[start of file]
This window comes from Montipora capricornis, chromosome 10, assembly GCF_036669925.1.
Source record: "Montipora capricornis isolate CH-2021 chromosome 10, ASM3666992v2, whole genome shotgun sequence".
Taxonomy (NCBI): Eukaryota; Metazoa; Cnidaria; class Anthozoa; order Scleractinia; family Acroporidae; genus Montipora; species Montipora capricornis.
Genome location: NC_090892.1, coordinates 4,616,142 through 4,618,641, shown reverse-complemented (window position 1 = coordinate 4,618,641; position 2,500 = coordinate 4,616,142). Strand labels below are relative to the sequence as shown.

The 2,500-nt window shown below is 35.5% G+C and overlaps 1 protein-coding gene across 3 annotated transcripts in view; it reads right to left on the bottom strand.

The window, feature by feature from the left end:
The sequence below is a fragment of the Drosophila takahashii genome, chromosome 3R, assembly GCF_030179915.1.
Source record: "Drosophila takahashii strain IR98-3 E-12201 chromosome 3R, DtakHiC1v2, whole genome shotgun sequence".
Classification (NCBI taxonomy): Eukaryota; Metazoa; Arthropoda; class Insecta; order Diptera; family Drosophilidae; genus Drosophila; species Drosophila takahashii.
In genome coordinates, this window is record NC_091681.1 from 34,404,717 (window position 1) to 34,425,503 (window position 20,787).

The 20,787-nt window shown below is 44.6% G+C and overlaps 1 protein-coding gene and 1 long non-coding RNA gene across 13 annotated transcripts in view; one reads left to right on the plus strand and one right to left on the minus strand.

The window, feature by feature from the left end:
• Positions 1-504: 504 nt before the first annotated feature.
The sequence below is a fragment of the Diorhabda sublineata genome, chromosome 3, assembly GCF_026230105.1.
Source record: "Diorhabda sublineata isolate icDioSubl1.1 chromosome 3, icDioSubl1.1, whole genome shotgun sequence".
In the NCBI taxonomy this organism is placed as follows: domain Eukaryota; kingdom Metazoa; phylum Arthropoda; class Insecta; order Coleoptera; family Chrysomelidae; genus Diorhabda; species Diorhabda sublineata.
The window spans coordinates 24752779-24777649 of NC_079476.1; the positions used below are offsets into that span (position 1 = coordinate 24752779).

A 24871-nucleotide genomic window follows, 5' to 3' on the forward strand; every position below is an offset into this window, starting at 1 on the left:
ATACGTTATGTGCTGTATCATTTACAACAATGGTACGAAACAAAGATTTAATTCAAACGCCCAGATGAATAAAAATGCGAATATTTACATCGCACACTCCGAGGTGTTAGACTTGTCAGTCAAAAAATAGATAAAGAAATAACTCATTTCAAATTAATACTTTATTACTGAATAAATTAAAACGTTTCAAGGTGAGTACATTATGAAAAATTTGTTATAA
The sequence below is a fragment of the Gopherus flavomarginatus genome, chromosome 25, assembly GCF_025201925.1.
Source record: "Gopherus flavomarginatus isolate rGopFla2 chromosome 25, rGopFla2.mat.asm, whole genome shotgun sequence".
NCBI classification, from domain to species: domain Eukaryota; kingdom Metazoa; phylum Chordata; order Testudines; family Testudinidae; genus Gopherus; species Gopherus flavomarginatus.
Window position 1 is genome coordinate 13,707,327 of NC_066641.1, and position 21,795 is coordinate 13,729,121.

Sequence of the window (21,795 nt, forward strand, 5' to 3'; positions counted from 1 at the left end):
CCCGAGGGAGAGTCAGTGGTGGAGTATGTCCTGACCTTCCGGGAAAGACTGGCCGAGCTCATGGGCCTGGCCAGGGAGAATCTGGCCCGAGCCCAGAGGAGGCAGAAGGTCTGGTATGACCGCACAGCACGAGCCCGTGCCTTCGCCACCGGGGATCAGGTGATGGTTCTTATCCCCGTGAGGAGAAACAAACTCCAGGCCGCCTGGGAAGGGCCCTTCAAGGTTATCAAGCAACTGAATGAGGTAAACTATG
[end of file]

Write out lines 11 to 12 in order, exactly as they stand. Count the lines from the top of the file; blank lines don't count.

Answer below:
The 20,787-nt window shown below is 44.6% G+C and overlaps 1 protein-coding gene and 1 long non-coding RNA gene across 13 annotated transcripts in view; one reads left to right on the plus strand and one right to left on the minus strand.

The window, feature by feature from the left end: